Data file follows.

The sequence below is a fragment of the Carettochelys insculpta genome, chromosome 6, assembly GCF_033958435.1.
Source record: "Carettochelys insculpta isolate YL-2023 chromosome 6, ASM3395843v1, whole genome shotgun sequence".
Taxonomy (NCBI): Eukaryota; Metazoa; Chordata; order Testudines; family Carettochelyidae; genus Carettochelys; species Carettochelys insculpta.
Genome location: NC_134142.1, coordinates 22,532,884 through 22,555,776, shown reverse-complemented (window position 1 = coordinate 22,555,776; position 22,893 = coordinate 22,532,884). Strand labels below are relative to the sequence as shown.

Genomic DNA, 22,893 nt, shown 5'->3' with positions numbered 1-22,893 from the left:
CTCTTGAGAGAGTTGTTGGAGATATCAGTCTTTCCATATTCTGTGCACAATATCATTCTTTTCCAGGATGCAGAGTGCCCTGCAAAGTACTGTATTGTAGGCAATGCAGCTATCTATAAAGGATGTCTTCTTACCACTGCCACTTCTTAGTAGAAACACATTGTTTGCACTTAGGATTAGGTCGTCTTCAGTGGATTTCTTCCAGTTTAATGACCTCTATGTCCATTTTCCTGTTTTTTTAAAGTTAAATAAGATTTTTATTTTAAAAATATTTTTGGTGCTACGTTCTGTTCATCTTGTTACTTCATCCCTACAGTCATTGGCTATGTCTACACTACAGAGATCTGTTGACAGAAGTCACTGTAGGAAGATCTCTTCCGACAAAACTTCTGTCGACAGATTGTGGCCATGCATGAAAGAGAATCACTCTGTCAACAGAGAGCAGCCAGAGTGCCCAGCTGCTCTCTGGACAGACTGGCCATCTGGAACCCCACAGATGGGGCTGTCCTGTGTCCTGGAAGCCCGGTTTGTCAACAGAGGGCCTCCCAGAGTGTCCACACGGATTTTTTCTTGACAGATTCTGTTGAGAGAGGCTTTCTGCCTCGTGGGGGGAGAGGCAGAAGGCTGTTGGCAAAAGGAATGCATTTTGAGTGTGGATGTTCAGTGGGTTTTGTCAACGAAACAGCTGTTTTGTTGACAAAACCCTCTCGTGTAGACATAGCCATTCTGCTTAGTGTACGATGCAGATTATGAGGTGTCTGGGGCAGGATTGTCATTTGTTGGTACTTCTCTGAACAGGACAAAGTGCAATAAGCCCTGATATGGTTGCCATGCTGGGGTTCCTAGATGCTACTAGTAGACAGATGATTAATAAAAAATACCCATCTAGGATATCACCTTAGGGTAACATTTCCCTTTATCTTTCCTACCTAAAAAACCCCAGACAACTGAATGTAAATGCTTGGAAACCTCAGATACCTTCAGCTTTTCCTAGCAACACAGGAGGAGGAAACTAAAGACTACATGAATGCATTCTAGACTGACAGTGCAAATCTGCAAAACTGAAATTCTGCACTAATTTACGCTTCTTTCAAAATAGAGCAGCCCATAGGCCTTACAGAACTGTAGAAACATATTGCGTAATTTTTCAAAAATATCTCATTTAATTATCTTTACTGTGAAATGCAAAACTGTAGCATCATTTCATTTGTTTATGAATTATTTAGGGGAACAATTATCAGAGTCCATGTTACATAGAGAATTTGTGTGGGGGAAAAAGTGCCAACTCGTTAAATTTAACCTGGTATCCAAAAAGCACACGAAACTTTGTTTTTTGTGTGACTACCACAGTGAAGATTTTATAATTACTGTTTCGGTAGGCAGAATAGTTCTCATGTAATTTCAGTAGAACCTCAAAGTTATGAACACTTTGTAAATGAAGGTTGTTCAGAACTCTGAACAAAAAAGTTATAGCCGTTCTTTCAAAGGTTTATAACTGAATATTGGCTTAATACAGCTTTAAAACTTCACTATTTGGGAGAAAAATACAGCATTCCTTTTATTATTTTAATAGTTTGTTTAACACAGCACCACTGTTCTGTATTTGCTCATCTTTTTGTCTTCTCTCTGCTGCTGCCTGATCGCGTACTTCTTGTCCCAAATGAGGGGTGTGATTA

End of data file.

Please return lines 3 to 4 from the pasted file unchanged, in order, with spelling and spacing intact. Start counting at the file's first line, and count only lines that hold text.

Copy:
Taxonomy (NCBI): Eukaryota; Metazoa; Chordata; order Testudines; family Carettochelyidae; genus Carettochelys; species Carettochelys insculpta.
Genome location: NC_134142.1, coordinates 22,532,884 through 22,555,776, shown reverse-complemented (window position 1 = coordinate 22,555,776; position 22,893 = coordinate 22,532,884). Strand labels below are relative to the sequence as shown.